Summary: "For by grace are ye saved through faith; and that not of yourselves: it is the gift of God: "—Ephesians 2:8
"BY GRACE THROUGH FAITH"
"For by grace are ye saved through faith; and that not of
yourselves: it is the gift of God: "—Ephesians 2:8
I PREFER the rendering in the Revised Version. As slight as the change is, it is of very great moment, as a little reflection will show.
"For by grace HAVE YE BEEN SAVED through faith, and that
not of yourselves; it is the gift of God:"—Ephessians 2:8 .
There is a vast significance in this change of tense. The Ephesian saints were not being saved, nor to be saved, but they were saved. That was the great
message they got in this letter; and if there had been nothing else to give joy to their hearts, that alone should have filled them to overflowing. You see this, I am sure. Suppose you were sailing from one of our eastern seaports, that your destination was the other side of the stormy ocean, and you could be assured upon authority beyond question that your vessel should come into port. What a comfort it would be to you when you encountered the storms! When your ship, tossed here and there and beaten upon by the resistless waves, seemed as if it must surely go to the bottom, you would stay your hearts upon the promise that notwithstanding the storm, you should come safely into port.
The apostle did not say what trials they should pass through, nor from what trials they should be spared; he did not say what tears should come to
their eyes, nor what joy to their hearts, but he said they were saved. These things might rend them asunder at times, might almost overwhelm them, but
they were saved, and, being saved, knew that after the storm of life was over, they were sure to anchor in the port of heaven.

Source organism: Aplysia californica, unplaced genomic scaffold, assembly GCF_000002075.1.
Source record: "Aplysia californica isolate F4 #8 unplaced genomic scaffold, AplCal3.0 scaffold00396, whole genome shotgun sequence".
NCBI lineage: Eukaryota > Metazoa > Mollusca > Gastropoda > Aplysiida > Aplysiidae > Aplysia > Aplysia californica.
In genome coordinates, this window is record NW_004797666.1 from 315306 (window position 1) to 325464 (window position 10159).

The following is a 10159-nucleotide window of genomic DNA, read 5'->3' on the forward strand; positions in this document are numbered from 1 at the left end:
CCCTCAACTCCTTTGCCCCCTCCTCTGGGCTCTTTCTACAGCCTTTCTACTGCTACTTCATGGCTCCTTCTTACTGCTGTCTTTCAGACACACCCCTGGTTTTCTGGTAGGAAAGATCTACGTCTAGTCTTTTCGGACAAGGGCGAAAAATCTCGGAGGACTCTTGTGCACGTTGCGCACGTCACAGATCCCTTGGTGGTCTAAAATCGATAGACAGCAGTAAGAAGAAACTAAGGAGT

Let us look at the passage itself. We have here, as you see, two wonderful things. First, a wonderful result; secondly, the wonderful means by which that result is accomplished. The wonderful result is salvation.
"By grace have ye been saved."—Ephesians 2:8
My friends, we have grown so familiar with that thought, that all wonder, strangeness and joy have gone out of it. I stand in amazement at my own apathy, at my own lack of emotion, at my own ability to speak in calm and measured words about so great a thing as salvation, accomplished for a
doomed soul. Familiarity has done this for us. We count it a common thing. We are scarcely interested in it. Now and again people wonder why one who
preaches does not choose the deeper things of God, why he is always talking about so familiar a thing as salvation.
Talking some time ago with a bank teller, and asking him how it seemed to him to be handling vast sums of money all of the time. "Why," he said, "I never think of this coin and these notes as money, but only as so many figures upon a
piece of paper." So, familiarity with salvation may make it seem to us as but a plan—words upon a piece of paper.
A friend was telling me, that when visiting the home of a very wealthy man, he saw in one of the most beautiful rooms of the house, displayed among costly things from over the sea—rare pictures and works of art—a common life preserver. "It seems to me," he ventured to say to his host, "a strange fancy of yours to hang up that ordinary life preserver among all these rare and beautiful things." "That," was the reply, "is where you make a mistake. That is not an ordinary life preserver, it is a very extraordinary life preserver; it kept me alive four days at sea." Dear friends, when we think of salvation not as a place, but as that mighty transaction which gave us life, which keeps us alive and is to keep us alive, we shall get back the joy of it, and the wonder of it, and it will never become a common thing to us.